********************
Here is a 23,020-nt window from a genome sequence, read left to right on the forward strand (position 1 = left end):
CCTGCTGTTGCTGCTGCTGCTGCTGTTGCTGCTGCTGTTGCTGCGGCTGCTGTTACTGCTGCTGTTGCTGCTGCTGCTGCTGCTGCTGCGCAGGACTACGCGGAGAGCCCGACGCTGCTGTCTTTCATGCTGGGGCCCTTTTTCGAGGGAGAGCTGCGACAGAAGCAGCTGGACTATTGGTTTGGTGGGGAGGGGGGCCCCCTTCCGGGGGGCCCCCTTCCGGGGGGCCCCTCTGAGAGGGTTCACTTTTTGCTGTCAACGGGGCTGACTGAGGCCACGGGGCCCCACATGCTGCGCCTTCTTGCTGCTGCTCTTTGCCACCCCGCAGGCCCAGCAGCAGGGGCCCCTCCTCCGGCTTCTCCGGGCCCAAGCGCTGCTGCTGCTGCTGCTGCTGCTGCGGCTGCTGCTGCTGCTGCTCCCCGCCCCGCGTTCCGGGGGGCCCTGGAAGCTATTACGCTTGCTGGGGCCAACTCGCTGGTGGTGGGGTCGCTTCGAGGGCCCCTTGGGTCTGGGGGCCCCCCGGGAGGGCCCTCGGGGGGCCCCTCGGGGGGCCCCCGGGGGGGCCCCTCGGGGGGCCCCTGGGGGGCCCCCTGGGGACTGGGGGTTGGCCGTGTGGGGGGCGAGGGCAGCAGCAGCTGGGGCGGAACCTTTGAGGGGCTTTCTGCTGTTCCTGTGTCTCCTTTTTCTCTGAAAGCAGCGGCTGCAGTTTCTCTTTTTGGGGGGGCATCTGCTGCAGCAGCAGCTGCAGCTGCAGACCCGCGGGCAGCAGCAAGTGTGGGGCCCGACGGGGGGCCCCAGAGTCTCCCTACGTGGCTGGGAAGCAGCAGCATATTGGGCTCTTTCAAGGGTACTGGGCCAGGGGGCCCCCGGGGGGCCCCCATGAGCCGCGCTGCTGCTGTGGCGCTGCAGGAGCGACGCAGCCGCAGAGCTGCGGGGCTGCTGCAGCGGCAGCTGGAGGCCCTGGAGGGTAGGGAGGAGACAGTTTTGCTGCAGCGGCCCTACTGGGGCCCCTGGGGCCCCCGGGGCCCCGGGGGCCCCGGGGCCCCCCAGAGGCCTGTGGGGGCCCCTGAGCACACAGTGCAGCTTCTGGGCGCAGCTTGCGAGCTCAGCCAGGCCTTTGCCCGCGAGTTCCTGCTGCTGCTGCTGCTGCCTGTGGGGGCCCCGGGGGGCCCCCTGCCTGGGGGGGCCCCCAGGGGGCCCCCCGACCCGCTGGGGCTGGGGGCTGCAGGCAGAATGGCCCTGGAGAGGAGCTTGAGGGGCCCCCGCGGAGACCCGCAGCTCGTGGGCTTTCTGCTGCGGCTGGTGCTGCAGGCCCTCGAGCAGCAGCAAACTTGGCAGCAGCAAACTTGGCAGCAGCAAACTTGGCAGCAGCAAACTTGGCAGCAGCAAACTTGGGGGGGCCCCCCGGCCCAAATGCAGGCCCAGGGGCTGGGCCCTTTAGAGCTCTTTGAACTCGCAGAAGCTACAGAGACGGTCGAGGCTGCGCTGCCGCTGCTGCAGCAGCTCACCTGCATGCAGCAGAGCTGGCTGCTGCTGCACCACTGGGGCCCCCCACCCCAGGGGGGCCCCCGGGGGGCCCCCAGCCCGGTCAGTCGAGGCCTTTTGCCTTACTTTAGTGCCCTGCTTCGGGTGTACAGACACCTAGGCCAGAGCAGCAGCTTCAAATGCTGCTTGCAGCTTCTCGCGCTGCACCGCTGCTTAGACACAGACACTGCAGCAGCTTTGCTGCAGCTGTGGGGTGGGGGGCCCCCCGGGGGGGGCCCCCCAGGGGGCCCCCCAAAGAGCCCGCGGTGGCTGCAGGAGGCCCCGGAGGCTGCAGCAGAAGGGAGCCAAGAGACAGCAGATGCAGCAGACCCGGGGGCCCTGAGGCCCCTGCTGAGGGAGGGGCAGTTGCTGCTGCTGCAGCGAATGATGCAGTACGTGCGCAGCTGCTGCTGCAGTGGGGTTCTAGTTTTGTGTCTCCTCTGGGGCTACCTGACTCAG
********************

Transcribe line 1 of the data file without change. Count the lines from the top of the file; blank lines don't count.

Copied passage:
Here is a 23,020-nt window from a genome sequence, read left to right on the forward strand (position 1 = left end):